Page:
i've watched with frustration for months as democrats—primarily those in the senate, but with assistance of those in the white house and house of representatives—struggled and stumbled to pass health care reform, as they wasted their time trying to negotiate with republicans who would clearly never support reform in any fashion, as they watered it down and traded away much-needed reforms in order to appease the more cowardly in their caucus, as they debated incessantly about a bill they should have been able to pass months ago.
it goes without saying that much of the blame rests with republicans, who have been determined to obstruct and filibuster every part of president obama's agenda, as well as with the national media, which has eagerly embraced right-wing narratives and enabled gop obstructionism, and with senate rules that make it so easy for the minority party to block progress. but ultimately, democrats have been in charge of the white house and both houses of congress, and even their supposed filibuster-proof majority hasn't been enough for them to get this done yet. it should never have come to this; the democrats' strategic choices have led us to this position, where a full year after the 2008 elections, health care reform is still in limbo.
so it's disheartening that ted kennedy's sentate seat has fallen to a republican, that cowardly democrats retreating rather than holding ground, that health care reform appears to be in real danger now that dems "only" have 59 votes in the senate and those in the house are grumbling that they just don't want to pass the senate version of the health care bill. the idea that democrats would allow HCR to fail, now after coming so far, is disheartening to say the least. disheartening not just because the system so desperately needs reform, but because failure to pass some sort of reform is political suicide, effectively telling the electorate that democrats are incapable of getting anything done.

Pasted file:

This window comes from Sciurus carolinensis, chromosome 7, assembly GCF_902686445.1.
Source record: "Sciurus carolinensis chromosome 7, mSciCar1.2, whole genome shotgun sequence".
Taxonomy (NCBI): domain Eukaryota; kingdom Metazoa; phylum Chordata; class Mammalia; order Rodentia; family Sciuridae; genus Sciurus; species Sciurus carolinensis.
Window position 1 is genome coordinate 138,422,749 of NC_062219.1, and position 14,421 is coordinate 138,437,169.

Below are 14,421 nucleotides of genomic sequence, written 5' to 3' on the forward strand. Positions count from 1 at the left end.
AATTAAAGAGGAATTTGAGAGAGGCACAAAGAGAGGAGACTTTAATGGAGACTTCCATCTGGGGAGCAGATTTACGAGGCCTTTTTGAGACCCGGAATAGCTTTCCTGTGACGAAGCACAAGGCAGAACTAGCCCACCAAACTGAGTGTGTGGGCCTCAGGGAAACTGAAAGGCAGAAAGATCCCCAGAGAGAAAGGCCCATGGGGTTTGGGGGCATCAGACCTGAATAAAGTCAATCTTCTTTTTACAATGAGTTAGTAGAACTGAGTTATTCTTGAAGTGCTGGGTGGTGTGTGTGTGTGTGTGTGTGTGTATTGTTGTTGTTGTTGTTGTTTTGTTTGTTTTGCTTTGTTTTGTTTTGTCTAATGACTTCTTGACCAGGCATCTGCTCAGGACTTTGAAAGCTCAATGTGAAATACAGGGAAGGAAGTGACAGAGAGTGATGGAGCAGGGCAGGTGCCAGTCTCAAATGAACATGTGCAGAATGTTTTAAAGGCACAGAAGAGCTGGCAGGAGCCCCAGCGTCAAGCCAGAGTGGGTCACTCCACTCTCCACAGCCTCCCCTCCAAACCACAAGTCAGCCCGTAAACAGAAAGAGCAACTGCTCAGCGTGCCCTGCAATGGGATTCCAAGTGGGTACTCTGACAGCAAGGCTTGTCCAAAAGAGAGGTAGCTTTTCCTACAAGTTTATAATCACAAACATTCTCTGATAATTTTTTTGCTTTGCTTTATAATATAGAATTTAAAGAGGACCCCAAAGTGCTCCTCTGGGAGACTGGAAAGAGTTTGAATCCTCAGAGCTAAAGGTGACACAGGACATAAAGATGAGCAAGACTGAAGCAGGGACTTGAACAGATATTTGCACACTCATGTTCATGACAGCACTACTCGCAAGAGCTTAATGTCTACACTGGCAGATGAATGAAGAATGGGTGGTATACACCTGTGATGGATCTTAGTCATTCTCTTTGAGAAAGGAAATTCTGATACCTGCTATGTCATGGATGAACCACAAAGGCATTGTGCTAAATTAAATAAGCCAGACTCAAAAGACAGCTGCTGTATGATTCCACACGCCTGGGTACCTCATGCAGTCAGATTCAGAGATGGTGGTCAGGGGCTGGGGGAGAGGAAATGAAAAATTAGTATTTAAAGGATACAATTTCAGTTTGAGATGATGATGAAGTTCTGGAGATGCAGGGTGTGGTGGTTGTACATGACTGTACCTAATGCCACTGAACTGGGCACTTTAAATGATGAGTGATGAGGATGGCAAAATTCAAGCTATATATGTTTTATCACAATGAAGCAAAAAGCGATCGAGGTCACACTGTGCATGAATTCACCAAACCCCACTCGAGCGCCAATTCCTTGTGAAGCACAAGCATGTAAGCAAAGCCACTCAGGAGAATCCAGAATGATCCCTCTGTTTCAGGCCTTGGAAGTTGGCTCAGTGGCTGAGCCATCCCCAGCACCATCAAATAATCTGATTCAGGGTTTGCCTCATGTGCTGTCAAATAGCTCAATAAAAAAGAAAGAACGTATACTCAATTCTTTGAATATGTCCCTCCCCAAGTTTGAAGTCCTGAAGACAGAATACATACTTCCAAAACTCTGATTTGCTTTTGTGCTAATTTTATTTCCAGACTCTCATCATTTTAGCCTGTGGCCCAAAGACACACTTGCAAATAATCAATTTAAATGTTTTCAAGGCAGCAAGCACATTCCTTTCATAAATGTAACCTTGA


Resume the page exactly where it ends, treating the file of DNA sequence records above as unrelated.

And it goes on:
so i was in need of a chuckle this morning, and fortunately, paul ogden delivered. ogden has a habit of pontificating about subjects he doesn't understand and hasn't bothered to study (see his posts on global warming or nonprofit compensation), and his post from this morning about scott brown's win in massachusetts continues that trend.
the crux of his post is his belief that democrats are poised to lose a lot of seats in congress come november—a claim that's likely to come true but which is nonetheless ironic considering that he begins the post by criticizing another blog for making electoral predictions too early. but then, in the middle of his post, he makes this absurd assertion: "President Obama pulled out all stops to hold on to the Democratic seat. The election came down to a referendum on Obama and the health care bill, and the Democrats lost."
how could anyone who paid even the slightest bit of attention to the massachusetts special election claim that obama "pulled out all stops" to hold on to this seat? i ask this as someone who just returned from a week-and-a-half-long vacation, where i didn't follow the news at all, yet still i had to laugh. by all accounts, coakley ran a lousy campaign. president obama wasn't even asked to campaign for coakley until 10 days before the election. on the afternoon of the election, while ballots were still being cast, the coakley campaign sent out a memo blaming obama and the national party for not getting involved soon enough. yet ogden claims that obama "pulled out all stops". did ogden read even a single news report about this race? even by ogden standards, he was hilariously wrong, and i must thank him for the comic relief.
the economy is still bad. unemployment is too high. economists agree that the stimulus has been working, but it was too small. these are problems that the democrats inherited, but they're in charge so they own them now. people are mad about the economy, and yes, if things don't turn around soon, the democrats will surely lose seats come november. but there is still time to reverse the damage, if democrats in congress can find their spines. first, they must buck up and pass health care reform, or else they send a message that they are unable to lead, incapable of getting anything done. then, they must work to fix the unemployment rate. if they do these things, they may stem the tide and hold on to their majorities. the people voted for obama and democrats in 2008 because they were hungry for change. they're still waiting. ¶